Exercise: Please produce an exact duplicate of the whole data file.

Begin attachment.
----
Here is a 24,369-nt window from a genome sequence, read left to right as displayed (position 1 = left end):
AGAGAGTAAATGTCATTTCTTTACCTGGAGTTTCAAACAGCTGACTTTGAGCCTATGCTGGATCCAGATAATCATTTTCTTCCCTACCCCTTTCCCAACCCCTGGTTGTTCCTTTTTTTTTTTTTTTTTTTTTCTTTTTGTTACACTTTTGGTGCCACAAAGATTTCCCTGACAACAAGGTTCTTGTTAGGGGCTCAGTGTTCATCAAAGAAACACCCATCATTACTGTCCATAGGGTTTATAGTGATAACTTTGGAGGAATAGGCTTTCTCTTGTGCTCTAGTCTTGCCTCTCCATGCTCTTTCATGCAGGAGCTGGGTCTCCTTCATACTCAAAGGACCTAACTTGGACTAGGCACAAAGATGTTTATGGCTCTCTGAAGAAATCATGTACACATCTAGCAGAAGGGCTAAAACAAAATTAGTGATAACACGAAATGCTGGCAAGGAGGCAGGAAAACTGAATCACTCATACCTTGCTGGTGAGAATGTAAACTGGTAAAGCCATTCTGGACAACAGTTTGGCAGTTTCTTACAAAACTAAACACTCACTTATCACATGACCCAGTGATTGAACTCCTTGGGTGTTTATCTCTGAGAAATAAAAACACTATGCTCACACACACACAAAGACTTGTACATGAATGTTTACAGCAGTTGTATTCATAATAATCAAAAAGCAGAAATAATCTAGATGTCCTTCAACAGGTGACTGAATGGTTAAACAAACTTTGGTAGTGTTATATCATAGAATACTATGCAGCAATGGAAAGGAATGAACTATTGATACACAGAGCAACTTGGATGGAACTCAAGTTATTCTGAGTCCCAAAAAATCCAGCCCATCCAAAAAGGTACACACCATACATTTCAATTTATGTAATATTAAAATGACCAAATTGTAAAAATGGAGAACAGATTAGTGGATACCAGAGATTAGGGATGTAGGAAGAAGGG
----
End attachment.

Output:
Here is a 24,369-nt window from a genome sequence, read left to right as displayed (position 1 = left end):
AGAGAGTAAATGTCATTTCTTTACCTGGAGTTTCAAACAGCTGACTTTGAGCCTATGCTGGATCCAGATAATCATTTTCTTCCCTACCCCTTTCCCAACCCCTGGTTGTTCCTTTTTTTTTTTTTTTTTTTTTCTTTTTGTTACACTTTTGGTGCCACAAAGATTTCCCTGACAACAAGGTTCTTGTTAGGGGCTCAGTGTTCATCAAAGAAACACCCATCATTACTGTCCATAGGGTTTATAGTGATAACTTTGGAGGAATAGGCTTTCTCTTGTGCTCTAGTCTTGCCTCTCCATGCTCTTTCATGCAGGAGCTGGGTCTCCTTCATACTCAAAGGACCTAACTTGGACTAGGCACAAAGATGTTTATGGCTCTCTGAAGAAATCATGTACACATCTAGCAGAAGGGCTAAAACAAAATTAGTGATAACACGAAATGCTGGCAAGGAGGCAGGAAAACTGAATCACTCATACCTTGCTGGTGAGAATGTAAACTGGTAAAGCCATTCTGGACAACAGTTTGGCAGTTTCTTACAAAACTAAACACTCACTTATCACATGACCCAGTGATTGAACTCCTTGGGTGTTTATCTCTGAGAAATAAAAACACTATGCTCACACACACACAAAGACTTGTACATGAATGTTTACAGCAGTTGTATTCATAATAATCAAAAAGCAGAAATAATCTAGATGTCCTTCAACAGGTGACTGAATGGTTAAACAAACTTTGGTAGTGTTATATCATAGAATACTATGCAGCAATGGAAAGGAATGAACTATTGATACACAGAGCAACTTGGATGGAACTCAAGTTATTCTGAGTCCCAAAAAATCCAGCCCATCCAAAAAGGTACACACCATACATTTCAATTTATGTAATATTAAAATGACCAAATTGTAAAAATGGAGAACAGATTAGTGGATACCAGAGATTAGGGATGTAGGAAGAAGGG